Thursday, April 12, 2018

Besties with Brene

For those of you who have been with me for a while, you know that I love Brene Brown's work.  Her first TedTalk truly changed the way I thought about both my emotions and my relationships.  Her self deprecating humor makes me feel less alone and her honesty cuts to my core.  If you haven't watched her Ted Talk(s)--she has two--you must.  Go ahead, do that now.

Ok, you're with me, right?  She's brilliant, wise, and hilarious.  I want to be Brene's friend.  I know we would be besties.  Besties with Brene.  That's me.

I'm traveling for work this week (Praise the Lord--quiet hotel rooms!), and as I'm driving, I'm listening to Brene's teachings on The Power of Vulnerability.  This is on Audible--I can't recommend it enough.  

One of the ideas that Brene presents is the idea of "foreboding joy."  That often times, many of us, even during the happiest of times, are waiting for the other shoe to drop.  She uses the example of watching your child sleep.  Many of us will watch our child sleep peacefully and think to ourselves, "my gosh..I can't love you any more.  You are the most magnificent creature."  And in the same breath, we imagine something terrible happening to that child.  It's almost like our brains are preparing for something terrible to happen.  It's almost as if we are trying to head off trauma and disappointment at the pass. If we prepare ourselves enough, maybe the bad stuff won't hurt so much.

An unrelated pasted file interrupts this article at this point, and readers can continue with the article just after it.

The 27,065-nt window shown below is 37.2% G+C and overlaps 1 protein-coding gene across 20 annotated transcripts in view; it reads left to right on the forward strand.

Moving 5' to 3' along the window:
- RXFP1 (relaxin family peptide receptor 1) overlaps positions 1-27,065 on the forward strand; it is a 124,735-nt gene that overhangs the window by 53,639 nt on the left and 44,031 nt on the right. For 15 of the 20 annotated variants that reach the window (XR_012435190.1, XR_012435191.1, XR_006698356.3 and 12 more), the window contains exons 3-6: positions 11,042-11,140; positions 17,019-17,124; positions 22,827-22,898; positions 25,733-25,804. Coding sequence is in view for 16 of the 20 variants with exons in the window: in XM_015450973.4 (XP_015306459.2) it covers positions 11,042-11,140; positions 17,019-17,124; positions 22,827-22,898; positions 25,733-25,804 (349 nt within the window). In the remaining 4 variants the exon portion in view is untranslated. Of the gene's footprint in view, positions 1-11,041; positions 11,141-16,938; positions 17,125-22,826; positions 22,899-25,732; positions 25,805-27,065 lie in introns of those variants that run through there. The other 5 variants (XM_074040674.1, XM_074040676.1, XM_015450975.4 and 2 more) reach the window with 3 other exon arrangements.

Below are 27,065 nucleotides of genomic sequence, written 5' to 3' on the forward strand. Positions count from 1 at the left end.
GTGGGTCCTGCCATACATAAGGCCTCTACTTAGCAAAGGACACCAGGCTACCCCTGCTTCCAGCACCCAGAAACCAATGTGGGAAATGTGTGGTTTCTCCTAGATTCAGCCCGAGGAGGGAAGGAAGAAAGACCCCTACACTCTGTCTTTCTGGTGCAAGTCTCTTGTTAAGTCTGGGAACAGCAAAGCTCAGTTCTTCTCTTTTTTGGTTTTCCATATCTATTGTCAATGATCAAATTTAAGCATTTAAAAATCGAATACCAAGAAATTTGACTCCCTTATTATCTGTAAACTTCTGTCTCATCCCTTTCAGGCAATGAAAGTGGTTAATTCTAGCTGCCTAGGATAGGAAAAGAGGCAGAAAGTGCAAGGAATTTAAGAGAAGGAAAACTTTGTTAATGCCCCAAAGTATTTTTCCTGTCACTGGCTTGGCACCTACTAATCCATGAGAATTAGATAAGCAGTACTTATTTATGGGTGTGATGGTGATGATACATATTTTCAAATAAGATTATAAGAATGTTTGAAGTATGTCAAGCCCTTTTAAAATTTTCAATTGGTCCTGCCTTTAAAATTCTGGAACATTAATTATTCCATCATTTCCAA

This resonated with me.  My two miscarriages, especially the second, was traumatic.  Very traumatic.  We thought everything was wonderful.  We shared the good news with our families and celebrated with close friends.  We bought baby clothes and started a Pinterest board.  And then, the worst happened. The baby died, and I began to bleed uncontrollably.  

No amount of "foreboding joy" could have prepared me for that moment.  Nothing could've saved me from the depths of despair, grief, humiliation, shame, and sadness.

So, what Brene says (and I agree with), is stop with the foreboding joy.  You can't prepare yourself for the off chance that something horrific happens. It may happen--or it may not.  Instead, as Brene says, "soften" into joy.  Accept that some moments are just that--joyful.  Use those moments as fuel and a reason to stay grounded.  Moreover, use those moments to shine a light on your gratitude.  We have so much to be thankful for.  Let's use more of our emotional energy to find the gratitude of what we have--not the fear of what may be coming.  It isn't worth it.  

We are worth so much more.

This little girl (Isabelle) saying Mama is a moment I'll always treasure.

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